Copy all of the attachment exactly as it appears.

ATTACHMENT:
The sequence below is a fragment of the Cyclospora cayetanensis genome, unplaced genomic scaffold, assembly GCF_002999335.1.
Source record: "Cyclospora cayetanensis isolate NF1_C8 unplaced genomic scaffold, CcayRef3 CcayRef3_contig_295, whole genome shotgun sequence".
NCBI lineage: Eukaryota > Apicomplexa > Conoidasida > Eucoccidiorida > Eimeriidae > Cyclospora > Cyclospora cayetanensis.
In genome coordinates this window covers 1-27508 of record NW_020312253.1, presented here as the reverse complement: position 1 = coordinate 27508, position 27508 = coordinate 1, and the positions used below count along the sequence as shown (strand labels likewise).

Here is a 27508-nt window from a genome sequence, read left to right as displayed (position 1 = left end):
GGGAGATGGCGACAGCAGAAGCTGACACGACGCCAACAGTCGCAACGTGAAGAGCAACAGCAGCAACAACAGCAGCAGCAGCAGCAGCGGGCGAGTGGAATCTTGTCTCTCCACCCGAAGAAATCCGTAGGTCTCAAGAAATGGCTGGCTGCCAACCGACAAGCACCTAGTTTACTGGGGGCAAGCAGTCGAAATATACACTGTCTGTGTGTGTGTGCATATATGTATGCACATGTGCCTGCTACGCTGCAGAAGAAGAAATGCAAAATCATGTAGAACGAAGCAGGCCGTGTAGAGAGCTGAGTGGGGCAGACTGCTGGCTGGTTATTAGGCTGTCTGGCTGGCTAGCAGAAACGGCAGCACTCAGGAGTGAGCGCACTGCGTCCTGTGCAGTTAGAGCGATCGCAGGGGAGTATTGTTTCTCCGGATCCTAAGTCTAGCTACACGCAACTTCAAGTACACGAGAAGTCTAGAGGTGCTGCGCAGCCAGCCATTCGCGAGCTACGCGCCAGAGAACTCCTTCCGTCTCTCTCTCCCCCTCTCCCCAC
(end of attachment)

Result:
The sequence below is a fragment of the Cyclospora cayetanensis genome, unplaced genomic scaffold, assembly GCF_002999335.1.
Source record: "Cyclospora cayetanensis isolate NF1_C8 unplaced genomic scaffold, CcayRef3 CcayRef3_contig_295, whole genome shotgun sequence".
NCBI lineage: Eukaryota > Apicomplexa > Conoidasida > Eucoccidiorida > Eimeriidae > Cyclospora > Cyclospora cayetanensis.
In genome coordinates this window covers 1-27508 of record NW_020312253.1, presented here as the reverse complement: position 1 = coordinate 27508, position 27508 = coordinate 1, and the positions used below count along the sequence as shown (strand labels likewise).

Here is a 27508-nt window from a genome sequence, read left to right as displayed (position 1 = left end):
GGGAGATGGCGACAGCAGAAGCTGACACGACGCCAACAGTCGCAACGTGAAGAGCAACAGCAGCAACAACAGCAGCAGCAGCAGCAGCGGGCGAGTGGAATCTTGTCTCTCCACCCGAAGAAATCCGTAGGTCTCAAGAAATGGCTGGCTGCCAACCGACAAGCACCTAGTTTACTGGGGGCAAGCAGTCGAAATATACACTGTCTGTGTGTGTGTGCATATATGTATGCACATGTGCCTGCTACGCTGCAGAAGAAGAAATGCAAAATCATGTAGAACGAAGCAGGCCGTGTAGAGAGCTGAGTGGGGCAGACTGCTGGCTGGTTATTAGGCTGTCTGGCTGGCTAGCAGAAACGGCAGCACTCAGGAGTGAGCGCACTGCGTCCTGTGCAGTTAGAGCGATCGCAGGGGAGTATTGTTTCTCCGGATCCTAAGTCTAGCTACACGCAACTTCAAGTACACGAGAAGTCTAGAGGTGCTGCGCAGCCAGCCATTCGCGAGCTACGCGCCAGAGAACTCCTTCCGTCTCTCTCTCCCCCTCTCCCCAC